GAO review puts US aid to Iraqi minority groups in question

The U.S. Agency for International Development said it has met the needs of internally displaced people and religious minorities in Iraq “to a greater extent” than was presented in a new report made public by the U.S. Government Accountability Office.

The report examines how the agency met Congress’ 2008 directive to provide at least $10M million to religious minorities and IDPs in Iraq’s Ninewa plains. Congress’ decision follows a series of attacks against them by Muslim extremist groups, including intimidation, abductions and killings.

The agency reported in 2011 that it has provided $14.8 million in response to the directive, including programs on private sector development and that of agribusiness and agricultural markets. But GAO said supporting documents only link 26 percent or $3.8 million of the assistance to the region. Further, it is not clear how much of these went to or benefited minority groups and IDPs.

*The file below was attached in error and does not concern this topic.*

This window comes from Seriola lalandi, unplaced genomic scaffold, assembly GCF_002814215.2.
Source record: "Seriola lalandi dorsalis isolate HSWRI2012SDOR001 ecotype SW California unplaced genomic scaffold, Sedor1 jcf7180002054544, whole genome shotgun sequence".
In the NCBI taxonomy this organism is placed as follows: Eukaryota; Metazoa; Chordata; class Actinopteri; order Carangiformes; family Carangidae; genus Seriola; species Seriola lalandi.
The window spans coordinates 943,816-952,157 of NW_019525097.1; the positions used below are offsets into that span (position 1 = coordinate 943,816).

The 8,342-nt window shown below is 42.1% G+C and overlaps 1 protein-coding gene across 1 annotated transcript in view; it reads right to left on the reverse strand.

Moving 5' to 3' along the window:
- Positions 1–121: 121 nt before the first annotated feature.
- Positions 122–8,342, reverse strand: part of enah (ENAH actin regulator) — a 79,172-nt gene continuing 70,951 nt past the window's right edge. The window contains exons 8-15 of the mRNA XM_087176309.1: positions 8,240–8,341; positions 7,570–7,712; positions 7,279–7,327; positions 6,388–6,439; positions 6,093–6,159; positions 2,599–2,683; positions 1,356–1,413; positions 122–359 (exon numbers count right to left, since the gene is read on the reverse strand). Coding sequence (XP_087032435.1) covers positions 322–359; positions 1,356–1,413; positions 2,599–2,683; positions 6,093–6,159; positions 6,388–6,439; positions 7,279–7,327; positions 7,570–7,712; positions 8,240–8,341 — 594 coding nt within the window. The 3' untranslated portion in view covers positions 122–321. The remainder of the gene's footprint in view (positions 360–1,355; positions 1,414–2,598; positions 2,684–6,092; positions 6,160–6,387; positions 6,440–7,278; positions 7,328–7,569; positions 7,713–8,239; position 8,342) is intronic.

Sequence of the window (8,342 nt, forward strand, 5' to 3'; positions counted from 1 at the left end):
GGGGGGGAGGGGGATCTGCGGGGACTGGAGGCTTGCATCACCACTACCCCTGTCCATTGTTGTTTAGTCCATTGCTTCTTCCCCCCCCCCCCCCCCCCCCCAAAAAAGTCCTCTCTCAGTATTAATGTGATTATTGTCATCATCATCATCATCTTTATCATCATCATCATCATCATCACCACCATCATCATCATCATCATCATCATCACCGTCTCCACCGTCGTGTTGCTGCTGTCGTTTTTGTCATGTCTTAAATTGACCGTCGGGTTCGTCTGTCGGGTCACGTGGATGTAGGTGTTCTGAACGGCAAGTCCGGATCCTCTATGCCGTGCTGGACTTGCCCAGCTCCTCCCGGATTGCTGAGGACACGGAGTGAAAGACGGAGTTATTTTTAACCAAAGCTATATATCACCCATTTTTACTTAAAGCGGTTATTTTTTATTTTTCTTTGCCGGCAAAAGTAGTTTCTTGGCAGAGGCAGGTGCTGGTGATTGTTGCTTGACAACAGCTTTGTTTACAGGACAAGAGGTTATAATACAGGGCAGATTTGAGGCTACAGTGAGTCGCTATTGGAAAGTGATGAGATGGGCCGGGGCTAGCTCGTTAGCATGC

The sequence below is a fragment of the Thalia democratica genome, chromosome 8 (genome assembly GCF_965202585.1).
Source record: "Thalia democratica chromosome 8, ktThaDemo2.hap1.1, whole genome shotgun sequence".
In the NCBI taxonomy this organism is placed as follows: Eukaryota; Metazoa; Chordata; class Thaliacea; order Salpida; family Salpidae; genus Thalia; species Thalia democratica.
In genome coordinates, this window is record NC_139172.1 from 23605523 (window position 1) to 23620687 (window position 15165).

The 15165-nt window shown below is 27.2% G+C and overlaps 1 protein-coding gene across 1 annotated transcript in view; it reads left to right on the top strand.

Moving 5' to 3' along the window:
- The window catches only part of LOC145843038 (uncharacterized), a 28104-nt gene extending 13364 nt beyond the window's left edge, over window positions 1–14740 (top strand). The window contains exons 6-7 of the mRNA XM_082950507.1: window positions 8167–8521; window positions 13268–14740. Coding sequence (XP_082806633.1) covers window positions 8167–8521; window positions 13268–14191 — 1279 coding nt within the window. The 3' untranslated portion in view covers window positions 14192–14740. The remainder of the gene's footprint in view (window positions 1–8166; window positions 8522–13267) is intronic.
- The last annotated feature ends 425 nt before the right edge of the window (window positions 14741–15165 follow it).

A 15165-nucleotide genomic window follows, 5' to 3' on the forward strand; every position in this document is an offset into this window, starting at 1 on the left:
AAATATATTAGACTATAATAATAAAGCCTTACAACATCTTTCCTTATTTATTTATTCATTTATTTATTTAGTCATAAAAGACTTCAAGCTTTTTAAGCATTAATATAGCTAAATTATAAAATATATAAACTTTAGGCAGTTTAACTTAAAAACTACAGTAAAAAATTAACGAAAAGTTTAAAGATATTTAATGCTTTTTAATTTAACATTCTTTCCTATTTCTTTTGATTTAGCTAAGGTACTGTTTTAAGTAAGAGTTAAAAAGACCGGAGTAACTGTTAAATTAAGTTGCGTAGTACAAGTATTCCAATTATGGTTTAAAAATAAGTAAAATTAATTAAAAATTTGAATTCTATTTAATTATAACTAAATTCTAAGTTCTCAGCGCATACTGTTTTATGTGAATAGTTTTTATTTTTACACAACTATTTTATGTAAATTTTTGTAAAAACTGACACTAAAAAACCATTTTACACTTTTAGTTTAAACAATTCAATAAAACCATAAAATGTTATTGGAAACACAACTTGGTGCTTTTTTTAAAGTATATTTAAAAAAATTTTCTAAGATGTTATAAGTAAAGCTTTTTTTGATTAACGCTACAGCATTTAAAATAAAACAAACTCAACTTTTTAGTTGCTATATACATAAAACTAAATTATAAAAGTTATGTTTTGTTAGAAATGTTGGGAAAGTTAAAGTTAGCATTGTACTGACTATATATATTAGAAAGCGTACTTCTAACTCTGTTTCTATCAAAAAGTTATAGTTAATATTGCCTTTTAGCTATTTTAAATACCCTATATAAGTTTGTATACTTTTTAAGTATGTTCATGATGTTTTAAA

In addition, USAID officials GAO interviewed revealed the agency did not use unobligated, prior-year funds under the Economic Support Fund for four programs. The 2008 directive specifically instructs the agency to use ESF funds for the assistance.

These weaknesses have prompted GAO to conclude that USAID could not demonstrate how it met the provisions under the directive.

But the GAO report did note that the aid agency and the Department of State were able to prove compliance with the 2008 supplemental and 2010 directives.

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About the author

  • Jenny Lei Ravelo

    Jenny Lei Ravelo is a Devex Senior Reporter based in Manila. She covers global health, with a particular focus on the World Health Organization, and other development and humanitarian aid trends in Asia Pacific. Prior to Devex, she wrote for ABS-CBN, one of the largest broadcasting networks in the Philippines, and was a copy editor for various international scientific journals. She received her journalism degree from the University of Santo Tomas.